The effects of bankruptcy are invariably demoralising and can have wider, sometimes unexpected, results for other members of the family. In no other area can this be as distressing as the potential loss of the family home.
Between family partners, whether or not married, it is usual for the family home to be owned jointly. If one of those partners is declared bankrupt, then, even if the other is blameless in connection with their finances, the effects on that blameless partner and any children can be devastating.
The possible consequences of bankruptcy were starkly illustrated in a case which was recently heard in the High Court and the Court of Appeal. In brief, the circumstances were as follows:
Pausing there for a moment, it is worthwhile noting the law which applies when this situation arises. Under the Insolvency Act 1986, an application for the sale of a bankrupt’s home must be made within three years of the date of making the bankruptcy order. In this case, that time limit was complied with.
When the judge comes to consider whether or not to order a sale of the property, the law states that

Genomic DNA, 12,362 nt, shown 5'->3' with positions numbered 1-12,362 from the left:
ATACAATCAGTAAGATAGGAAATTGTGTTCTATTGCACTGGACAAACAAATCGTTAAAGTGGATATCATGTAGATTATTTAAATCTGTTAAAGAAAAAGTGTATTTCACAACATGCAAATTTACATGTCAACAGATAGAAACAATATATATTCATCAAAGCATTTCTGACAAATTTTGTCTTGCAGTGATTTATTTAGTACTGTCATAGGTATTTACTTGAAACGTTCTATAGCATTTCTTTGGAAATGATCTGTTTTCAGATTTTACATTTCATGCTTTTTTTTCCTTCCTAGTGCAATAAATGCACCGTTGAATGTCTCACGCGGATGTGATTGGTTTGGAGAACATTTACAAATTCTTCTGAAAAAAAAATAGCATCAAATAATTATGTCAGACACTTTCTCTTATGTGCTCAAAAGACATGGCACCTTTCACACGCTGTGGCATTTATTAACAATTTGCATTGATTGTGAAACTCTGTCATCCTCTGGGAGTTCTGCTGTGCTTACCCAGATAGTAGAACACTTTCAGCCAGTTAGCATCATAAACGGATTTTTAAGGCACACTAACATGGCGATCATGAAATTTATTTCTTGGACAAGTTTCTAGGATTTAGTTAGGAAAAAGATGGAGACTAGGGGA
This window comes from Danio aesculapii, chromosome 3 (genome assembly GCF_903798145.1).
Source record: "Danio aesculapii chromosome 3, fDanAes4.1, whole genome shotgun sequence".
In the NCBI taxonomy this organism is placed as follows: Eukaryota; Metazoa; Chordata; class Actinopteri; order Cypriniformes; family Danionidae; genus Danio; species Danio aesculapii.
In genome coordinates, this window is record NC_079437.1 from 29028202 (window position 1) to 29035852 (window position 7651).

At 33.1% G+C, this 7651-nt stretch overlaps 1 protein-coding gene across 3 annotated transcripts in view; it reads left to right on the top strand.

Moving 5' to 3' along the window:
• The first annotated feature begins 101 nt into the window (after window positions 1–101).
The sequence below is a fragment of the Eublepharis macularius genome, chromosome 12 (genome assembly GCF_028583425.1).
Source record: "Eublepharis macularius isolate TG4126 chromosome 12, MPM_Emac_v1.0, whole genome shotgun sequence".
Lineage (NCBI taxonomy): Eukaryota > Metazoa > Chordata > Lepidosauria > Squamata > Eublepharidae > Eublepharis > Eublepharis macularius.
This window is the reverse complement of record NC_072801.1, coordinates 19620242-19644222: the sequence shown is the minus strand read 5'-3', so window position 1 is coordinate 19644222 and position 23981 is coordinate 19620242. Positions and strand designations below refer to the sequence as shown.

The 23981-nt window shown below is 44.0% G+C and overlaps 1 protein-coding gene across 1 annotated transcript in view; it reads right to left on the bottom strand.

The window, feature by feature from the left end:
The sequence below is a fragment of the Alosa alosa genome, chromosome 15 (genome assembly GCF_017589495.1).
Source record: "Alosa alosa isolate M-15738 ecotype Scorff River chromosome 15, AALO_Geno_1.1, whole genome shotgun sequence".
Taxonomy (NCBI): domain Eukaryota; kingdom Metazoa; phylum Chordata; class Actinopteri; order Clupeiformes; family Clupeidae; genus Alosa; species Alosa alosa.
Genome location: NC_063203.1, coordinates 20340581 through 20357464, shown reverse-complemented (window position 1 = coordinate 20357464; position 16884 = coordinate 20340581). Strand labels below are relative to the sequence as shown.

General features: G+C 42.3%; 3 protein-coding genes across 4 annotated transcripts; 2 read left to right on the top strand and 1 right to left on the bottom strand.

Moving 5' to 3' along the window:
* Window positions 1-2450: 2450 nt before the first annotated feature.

“Unless the circumstances of the case are exceptional, the interests of the creditors outweigh all other considerations”
Returning to the circumstances:
The issue to be decided therefore was whether the circumstances relating to the ownership of the house, particularly regarding the health problems of the daughter were so ‘exceptional’ that they should override the interests of the creditors.
At the first hearing, the judge decided that the circumstances were indeed so exceptional that the sale of the house should be postponed until the daughter no longer lived at the house as her permanent residence.
HMRC obtained permission to appeal that decision and the case went to the Court of Appeal. The decision of that court was:
The importance of this case is to illustrate that where one of the partners to a marriage or partnership gets into financial difficulties and there is a risk of bankruptcy, the consequences can be serious for the innocent party, who may not even know about the problems. As soon as issues of this nature come to light, it is very important that the appropriate legal advice is taken.
For more information or some preliminary confidential advice please contact Pippa Allsop, Associate in our Family Team, on +44(0)1392 687747 or email email@example.com.